I’m not even factoring in cheaper options, such as the Fire TV Stick, Chromecast, and various other editions of the Roku. Also, smart TVs have advanced steadily since we first published “.” The Netflix app on my Vizio TV is superior to the Apple TV version because it supports categories and 4K video.
Apple sat on its laurels too long, and that gave competitors a chance to catch up and surpass Apple in the living room. I initially gave the Fire TV a middling review (see “,” 2 April 2014), but it’s the box I would recommend today if you’re not already enmeshed in the iTunes ecosystem.
Media Business Intrigue: Apple can redesign remotes, lower prices, and add features and polish, but the one thing it seems incapable of doing is going toe-to-toe with the TV-industrial complex.
It’s a forbidding system. The relationship among networks, advertisers, and content makers is a tangled web that’s only getting more complicated. Cable company Comcast now owns both NBCUniversal and DreamWorks Animation, making Comcast more powerful. Comcast’s dominant position can only make things harder for Apple in the future. If Apple angers Comcast, it could respond by pulling its vast library of content from iTunes. I’m sure this is one reason why Apple is investing in its, but it’s far behind the curve here — Netflix, Amazon, and Hulu are well ahead.
Having to activate seemingly every other video app with a cable provider is a usability nightmare. A unified panel for doing this would be helpful, or media companies could let one activation work for all apps from the same provider. Why should you have to activate A&E, History, and Lifetime separately, when they’re all owned by A&E Networks? If you sign in to one Google app on your iPhone, you’re automatically signed in to other Google apps. Single sign-on is a solved problem, but again, I suspect background politics are preventing a better solution.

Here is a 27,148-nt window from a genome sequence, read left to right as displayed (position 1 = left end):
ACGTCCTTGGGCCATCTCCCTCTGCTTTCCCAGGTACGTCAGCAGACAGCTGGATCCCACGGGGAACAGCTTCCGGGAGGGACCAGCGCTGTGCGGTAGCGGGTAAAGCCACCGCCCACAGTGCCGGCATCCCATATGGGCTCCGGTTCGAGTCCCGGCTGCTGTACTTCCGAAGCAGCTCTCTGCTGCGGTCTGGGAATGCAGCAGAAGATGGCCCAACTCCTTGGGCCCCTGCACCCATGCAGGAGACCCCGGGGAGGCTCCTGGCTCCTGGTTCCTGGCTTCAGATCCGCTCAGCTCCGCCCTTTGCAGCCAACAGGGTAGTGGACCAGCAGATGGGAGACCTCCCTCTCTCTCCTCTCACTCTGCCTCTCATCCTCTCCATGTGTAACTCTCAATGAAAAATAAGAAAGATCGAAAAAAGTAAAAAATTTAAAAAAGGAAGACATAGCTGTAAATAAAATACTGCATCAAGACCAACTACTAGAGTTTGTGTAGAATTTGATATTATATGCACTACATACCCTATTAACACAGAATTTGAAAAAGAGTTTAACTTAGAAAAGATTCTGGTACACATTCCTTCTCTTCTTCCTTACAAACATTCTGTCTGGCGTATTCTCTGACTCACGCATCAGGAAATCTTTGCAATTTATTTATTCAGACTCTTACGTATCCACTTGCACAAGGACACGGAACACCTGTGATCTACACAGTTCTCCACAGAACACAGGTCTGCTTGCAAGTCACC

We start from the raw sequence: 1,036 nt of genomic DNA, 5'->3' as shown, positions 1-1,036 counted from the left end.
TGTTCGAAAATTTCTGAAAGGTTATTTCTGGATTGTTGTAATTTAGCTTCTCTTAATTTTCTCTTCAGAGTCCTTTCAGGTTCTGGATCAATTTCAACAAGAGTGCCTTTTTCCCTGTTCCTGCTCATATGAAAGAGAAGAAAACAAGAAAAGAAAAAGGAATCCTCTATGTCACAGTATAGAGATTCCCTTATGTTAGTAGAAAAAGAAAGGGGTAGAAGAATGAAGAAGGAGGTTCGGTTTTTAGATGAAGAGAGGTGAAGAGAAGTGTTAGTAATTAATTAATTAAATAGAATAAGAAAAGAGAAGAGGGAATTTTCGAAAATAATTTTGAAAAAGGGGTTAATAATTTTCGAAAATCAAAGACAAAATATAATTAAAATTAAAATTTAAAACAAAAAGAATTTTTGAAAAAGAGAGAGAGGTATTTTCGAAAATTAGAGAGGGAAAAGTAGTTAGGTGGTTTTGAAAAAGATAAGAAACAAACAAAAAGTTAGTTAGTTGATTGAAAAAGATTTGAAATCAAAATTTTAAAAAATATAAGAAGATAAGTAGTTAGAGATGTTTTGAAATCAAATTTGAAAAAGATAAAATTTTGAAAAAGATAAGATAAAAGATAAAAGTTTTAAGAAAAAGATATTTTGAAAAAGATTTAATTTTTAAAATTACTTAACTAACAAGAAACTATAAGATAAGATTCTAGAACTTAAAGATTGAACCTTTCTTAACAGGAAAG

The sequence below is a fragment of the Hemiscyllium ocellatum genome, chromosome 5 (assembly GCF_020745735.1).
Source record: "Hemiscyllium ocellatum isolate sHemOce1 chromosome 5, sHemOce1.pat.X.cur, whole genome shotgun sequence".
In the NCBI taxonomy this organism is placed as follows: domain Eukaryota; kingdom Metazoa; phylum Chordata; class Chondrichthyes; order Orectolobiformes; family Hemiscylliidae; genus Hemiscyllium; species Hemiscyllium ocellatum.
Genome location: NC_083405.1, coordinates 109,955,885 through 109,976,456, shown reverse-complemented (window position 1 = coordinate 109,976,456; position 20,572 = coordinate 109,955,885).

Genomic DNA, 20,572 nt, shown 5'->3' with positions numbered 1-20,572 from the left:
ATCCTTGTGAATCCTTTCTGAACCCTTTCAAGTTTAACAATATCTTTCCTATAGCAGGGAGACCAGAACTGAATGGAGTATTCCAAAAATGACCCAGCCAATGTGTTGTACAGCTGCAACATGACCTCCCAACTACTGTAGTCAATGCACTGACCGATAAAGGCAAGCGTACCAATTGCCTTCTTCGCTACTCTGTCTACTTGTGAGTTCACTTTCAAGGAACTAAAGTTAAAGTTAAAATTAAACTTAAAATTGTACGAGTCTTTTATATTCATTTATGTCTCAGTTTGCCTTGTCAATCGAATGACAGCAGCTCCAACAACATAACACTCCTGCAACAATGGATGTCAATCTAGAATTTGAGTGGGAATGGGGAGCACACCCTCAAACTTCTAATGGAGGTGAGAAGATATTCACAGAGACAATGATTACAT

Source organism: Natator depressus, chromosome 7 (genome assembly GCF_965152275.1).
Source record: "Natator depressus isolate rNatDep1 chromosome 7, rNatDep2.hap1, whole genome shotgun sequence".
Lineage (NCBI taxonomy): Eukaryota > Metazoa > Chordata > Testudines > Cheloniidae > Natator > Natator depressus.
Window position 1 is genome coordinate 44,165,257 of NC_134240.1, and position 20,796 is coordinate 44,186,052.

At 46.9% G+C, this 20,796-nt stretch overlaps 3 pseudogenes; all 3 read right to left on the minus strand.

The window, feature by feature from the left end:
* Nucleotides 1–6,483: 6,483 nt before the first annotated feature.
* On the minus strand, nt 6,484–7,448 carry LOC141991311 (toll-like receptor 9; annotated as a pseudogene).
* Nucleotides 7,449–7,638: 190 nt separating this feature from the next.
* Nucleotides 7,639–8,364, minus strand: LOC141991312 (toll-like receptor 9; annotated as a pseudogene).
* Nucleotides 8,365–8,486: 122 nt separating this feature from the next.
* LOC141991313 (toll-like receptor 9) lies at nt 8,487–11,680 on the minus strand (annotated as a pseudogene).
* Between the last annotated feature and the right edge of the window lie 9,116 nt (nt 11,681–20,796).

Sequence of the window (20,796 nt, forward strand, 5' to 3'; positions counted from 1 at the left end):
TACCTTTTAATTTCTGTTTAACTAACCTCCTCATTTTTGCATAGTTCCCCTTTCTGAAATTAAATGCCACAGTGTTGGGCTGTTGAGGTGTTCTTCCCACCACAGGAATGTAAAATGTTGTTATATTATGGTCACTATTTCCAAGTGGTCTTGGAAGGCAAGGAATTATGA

Obviously, traditional media companies don’t have much incentive to aid the future of TV, and with things like data caps and activations, they’re doing all they can to slow it to a halt. As a result, it’s usually just easier, and often cheaper, to watch TV on your cable or satellite box.
Developer Fatigue: Apple developers have had a lot to deal with in the past year. iOS 9 added new features like Split Screen and Picture in Picture, along with a bunch of behind-the-scenes changes. iPhones and iPads now come in several different sizes, each requiring a degree of optimization. On top of that, developers have to deal with the rapidly changing watchOS and tvOS, not to mention other platforms, like OS X, Android, Windows, and the Web.
For many developers, particularly smaller shops, it’s overwhelming. And it doesn’t help that developers don’t feel as though Apple has their best interests in mind. A common lament these days is that Apple promotes big developers while ignoring the little guys. To make matters worse, Apple’s policies have pushed app pricing down to unsustainable levels. There just isn’t much money in the App Store anymore, particularly for smaller developers. And if you do produce a successful app, there’s no guarantee that Apple won’t copy your concept outright or kick you out of the App Store for no apparent reason (see “like post-1960s San Francisco.,” 15 December 2014). Or, worst of all, Apple keeps you off its platform and then implements your idea, like it did with f.lux (see “ ,” 21 March 2016)? You might even sell hundreds of copies of an app, only to have those sales  years later. To add insult to injury, developers might have to ! Developer enthusiasm is at a new low, and what once felt like a gold rush now seems more